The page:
So You Want to Start a Support Group
When people are suffering, safe, healthy relationships make a world of difference. Relationships that offer:
- heartfelt encouragement
- faithful companionship
- compassionate understanding
- wise and caring support
can provide blessings of refreshment and hope even during the dark days of a difficult journey.
These special relationships may be with close friends and family members. Some people may have several such relationships. Other people may have no one.
Whether or not a person already has such relationships, a support group can help fill important relational needs that are hard to meet under the pressure of difficult circumstances. When people who walk the path through suffering come together to share their lives and experiences—their triumphs as well as pitfalls, the glimpses of hope as well as the heartbreaks—they provide and receive help through one another.
Answering the Call
There is no shortage of need for support for people who are suffering, but you want to be certain that starting a support group is the right thing for you to do at the present time. If you think you may be interested in starting a support group, please prayerfully consider these key questions:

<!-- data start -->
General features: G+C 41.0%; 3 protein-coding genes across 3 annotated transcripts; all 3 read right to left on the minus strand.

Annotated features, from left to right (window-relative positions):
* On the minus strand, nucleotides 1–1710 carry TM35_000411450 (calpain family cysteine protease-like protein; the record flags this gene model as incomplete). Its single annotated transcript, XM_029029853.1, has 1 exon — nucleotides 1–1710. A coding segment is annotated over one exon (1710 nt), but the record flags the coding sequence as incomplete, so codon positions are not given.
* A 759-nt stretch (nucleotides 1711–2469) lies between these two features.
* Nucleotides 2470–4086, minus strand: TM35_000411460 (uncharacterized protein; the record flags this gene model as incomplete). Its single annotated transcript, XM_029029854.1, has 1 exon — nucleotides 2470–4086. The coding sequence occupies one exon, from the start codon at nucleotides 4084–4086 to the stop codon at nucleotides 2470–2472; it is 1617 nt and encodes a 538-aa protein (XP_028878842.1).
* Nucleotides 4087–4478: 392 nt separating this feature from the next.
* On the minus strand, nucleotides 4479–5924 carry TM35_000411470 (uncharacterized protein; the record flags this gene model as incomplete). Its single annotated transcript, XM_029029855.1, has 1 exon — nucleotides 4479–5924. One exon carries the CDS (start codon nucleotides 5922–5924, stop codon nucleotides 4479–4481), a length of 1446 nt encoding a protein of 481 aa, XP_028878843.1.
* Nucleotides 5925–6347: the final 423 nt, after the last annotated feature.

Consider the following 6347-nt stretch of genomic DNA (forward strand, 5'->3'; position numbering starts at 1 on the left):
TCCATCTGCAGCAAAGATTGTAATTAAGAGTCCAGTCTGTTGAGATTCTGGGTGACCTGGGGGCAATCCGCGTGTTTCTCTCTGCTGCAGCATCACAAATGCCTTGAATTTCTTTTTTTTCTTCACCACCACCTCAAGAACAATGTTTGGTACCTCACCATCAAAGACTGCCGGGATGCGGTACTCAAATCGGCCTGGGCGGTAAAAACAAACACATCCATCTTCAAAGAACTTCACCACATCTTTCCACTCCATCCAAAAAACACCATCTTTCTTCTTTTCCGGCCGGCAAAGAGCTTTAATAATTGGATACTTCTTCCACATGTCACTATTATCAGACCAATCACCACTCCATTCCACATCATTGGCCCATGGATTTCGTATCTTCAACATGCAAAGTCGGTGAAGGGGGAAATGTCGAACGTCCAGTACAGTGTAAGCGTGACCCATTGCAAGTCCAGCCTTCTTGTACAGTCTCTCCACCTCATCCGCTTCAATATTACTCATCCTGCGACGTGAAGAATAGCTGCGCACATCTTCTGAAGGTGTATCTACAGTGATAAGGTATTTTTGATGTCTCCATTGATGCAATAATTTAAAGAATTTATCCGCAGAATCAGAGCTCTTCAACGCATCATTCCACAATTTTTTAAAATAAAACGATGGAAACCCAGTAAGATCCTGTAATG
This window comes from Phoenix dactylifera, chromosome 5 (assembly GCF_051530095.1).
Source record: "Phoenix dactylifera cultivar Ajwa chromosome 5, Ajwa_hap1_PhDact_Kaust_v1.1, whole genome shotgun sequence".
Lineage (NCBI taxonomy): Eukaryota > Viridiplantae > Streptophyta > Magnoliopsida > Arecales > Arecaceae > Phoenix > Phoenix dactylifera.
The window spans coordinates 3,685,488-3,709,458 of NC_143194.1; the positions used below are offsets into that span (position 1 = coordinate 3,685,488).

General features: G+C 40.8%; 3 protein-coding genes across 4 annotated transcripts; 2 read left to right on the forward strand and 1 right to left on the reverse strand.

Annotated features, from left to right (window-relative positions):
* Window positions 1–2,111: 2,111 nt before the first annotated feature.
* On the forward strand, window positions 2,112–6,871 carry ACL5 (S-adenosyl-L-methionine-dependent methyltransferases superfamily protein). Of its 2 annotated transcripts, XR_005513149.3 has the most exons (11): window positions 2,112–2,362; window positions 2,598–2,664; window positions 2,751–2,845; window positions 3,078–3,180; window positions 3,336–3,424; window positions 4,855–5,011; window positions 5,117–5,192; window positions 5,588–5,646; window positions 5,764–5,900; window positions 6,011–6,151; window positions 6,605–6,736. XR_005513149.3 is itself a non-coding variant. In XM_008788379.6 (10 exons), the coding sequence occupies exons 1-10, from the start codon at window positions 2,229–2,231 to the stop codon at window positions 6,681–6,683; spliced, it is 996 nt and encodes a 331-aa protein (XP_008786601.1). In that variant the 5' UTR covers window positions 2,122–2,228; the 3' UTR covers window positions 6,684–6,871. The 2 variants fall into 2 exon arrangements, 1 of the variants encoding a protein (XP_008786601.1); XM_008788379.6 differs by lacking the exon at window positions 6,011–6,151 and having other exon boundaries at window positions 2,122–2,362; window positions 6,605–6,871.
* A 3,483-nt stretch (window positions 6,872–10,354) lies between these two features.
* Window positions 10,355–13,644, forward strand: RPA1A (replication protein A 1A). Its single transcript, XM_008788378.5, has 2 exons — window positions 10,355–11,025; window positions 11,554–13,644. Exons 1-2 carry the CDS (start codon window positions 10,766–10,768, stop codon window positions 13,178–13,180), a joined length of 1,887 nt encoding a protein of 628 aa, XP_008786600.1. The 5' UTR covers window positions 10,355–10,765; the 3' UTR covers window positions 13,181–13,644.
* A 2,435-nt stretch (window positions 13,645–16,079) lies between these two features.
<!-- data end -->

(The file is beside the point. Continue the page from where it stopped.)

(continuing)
Why do I want to do this? Is it the right thing?
Some people want to start a group because they know they need one. While there is nothing wrong with that, your motivation needs to be bigger than your personal needs. You need to care deeply about meeting the needs of others and be committed to following God’s leading in meeting those needs. Some people want to start a group because they believe their experiences can benefit others. This, too, can be a good motivation as long as you realize that your personal experience isn’t the “answer” for everyone. In a support group, people benefit one another—sometimes “giving,” sometimes “receiving.”
Should I be doing this? Is it the right time?
Not everyone who experiences suffering or cares deeply about helping others who hurt should start or help lead a support group.